592 F2d 300 United States v. Blackburn

592 F.2d 300

UNITED STATES of America, Plaintiff-Appellee,
Claude BLACKBURN, Defendant-Appellant.

No. 78-5269.

United States Court of Appeals,
Sixth Circuit.

Jan. 29, 1979.

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Richard E. Plymale, Deputy Federal Defender, Lexington, Ky., for defendant-appellant.


Patrick H. Molloy, U. S. Atty., Robert F. Trevey, Jesse Crenshaw, Lexington, Ky., for plaintiff-appellee.


Before EDWARDS and ENGEL, Circuit Judges, and DeMASCIO, District Judge.*ORDER


Appellant Claude Blackburn was convicted, following a jury trial, of possession of a firearm by one having been previously convicted of a felony. 18 U.S.C. § 1202(a)(1) (Appendix) (1976).


In his appeal Blackburn asserts that it was error for the trial court to have refused his offer to stipulate that he had committed the felonies described in the indictment in order to avoid disclosing their nature to the jury. In short, the appellant asks this court to reconsider its earlier opinion in United States v. Burkhart, 545 F.2d 14 (6th Cir. 1976). Upon consideration, the court adheres to its decision in Burkhart, supra, particularly under the facts of this case.


Appellant also claims that it was error for the court to have permitted the government to impeach him on cross-examination by use of a felony more than ten years old, in violation of Rule 609(b), Fed.R.Evid. While the court is of the opinion that the admission of the proof of this third felony did not conform to the standards of Rule 609(b), as set forth in this court's opinion in United States v. Sims, 588 F.2d 1145 (6th Cir. 1978), it is further of the opinion that any error in this regard was harmless within the meaning of Rule 52(a), Fed.R.Crim.P., particularly since the jury already had before it the evidence of Blackburn's commission of the felonies described in the indictment. Accordingly,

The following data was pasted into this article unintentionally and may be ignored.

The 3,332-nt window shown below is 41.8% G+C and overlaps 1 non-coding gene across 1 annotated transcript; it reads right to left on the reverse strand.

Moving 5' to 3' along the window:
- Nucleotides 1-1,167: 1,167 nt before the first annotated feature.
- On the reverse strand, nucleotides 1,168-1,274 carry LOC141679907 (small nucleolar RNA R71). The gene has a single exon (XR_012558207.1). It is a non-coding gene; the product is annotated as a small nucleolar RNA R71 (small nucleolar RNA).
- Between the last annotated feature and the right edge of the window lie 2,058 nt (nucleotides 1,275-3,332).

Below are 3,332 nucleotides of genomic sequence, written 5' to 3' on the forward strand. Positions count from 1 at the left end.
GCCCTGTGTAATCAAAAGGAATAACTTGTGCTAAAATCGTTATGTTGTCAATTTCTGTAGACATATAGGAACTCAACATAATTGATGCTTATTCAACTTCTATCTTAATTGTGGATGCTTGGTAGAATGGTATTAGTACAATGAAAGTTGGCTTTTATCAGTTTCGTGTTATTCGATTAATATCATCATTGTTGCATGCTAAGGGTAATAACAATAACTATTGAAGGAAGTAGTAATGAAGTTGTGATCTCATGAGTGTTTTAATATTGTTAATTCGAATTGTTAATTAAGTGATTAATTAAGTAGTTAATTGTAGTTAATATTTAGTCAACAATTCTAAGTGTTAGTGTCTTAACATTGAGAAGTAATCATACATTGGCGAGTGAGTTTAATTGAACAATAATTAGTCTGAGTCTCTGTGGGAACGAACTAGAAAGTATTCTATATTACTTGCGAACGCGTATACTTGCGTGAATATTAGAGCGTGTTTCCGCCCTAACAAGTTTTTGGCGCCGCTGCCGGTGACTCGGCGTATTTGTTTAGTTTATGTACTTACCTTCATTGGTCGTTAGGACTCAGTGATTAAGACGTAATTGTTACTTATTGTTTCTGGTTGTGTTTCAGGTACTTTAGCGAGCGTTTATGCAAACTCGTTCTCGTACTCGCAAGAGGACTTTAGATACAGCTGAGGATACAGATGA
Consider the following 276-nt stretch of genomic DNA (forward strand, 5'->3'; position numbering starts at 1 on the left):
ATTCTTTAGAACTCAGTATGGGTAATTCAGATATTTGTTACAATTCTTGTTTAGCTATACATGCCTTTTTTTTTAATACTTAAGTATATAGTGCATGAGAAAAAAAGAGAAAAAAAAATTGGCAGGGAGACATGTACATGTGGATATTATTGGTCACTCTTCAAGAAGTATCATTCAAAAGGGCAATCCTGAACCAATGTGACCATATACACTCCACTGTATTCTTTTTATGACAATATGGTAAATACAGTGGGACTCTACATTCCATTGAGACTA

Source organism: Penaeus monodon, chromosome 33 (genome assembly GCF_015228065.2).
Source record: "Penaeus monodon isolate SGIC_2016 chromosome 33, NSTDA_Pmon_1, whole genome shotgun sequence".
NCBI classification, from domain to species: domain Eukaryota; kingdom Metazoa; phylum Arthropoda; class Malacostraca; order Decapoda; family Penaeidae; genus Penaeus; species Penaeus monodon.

IT IS ORDERED that the judgment of the district court is affirmed.

DeMASCIO, District Judge, concurring:

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In United States v. Burkhart, 545 F.2d 14 (6th Cir. 1976), this court's order announced that "the government was not required to accept in lieu of proof the defendant's stipulation (that he had a prior felony conviction within the meaning of 18 U.S.C. Appendix § 1202(a)(1) (1976)) and was not limited to establishing only one prior conviction." Relying on that brief order, the district court overruled Blackburn's motions to strike from the indictment references to the nature of his prior felonies and to require the government to stipulate that appellant had prior felony convictions. Blackburn argues that disclosing the nature of his prior felony convictions was highly prejudicial. I agree that it was. Disclosure of the nature of prior felony convictions makes it difficult to assure an accused a fair and impartial jury. Without doubt, it places an unnecessary burden upon the presumption of innocence. The government cannot justify the need for routinely referring to the nature of the prior felony convictions in the indictment. Nor does Burkhart set forth any reasons for sanctioning the government's right to refuse a stipulation. Therefore, I cannot agree that the court should adhere to the Burkhart rule. I believe a fair trial is more assured if the government's right to reject the kind of stipulation offered by Blackburn is left to the sound discretion of the trial court.


I concur, however, in affirmance of Blackburn's conviction because the nature of his two prior convictions was admissible to rebut Blackburn's defense of innocent possession of the firearm. Both of his prior felony convictions were admissible under Rule 609(a), Fed.R.Evid. His prior felony conviction for shooting into a dwelling house would have also been admissible under Rule 404(b), Fed.R.Evid., on the issue of Blackburn's motive and intent.


Under United States v. Sims, 588 F.2d 1145 (6th Cir. 1978), Blackburn's 1962 conviction should not have been admitted to impeach his credibility under Rule 609(b), Fed.R.Evid., unless and until the government made a showing on the record that its probative value substantially outweighed any prejudicial effect. I concur with the majority, however, that error in this regard was harmless within the meaning of Rule 52(a), Fed.R.Crim.P.


Hon. Robert E. DeMascio, Judge, United States District Court for the Eastern District of Michigan, sitting by designation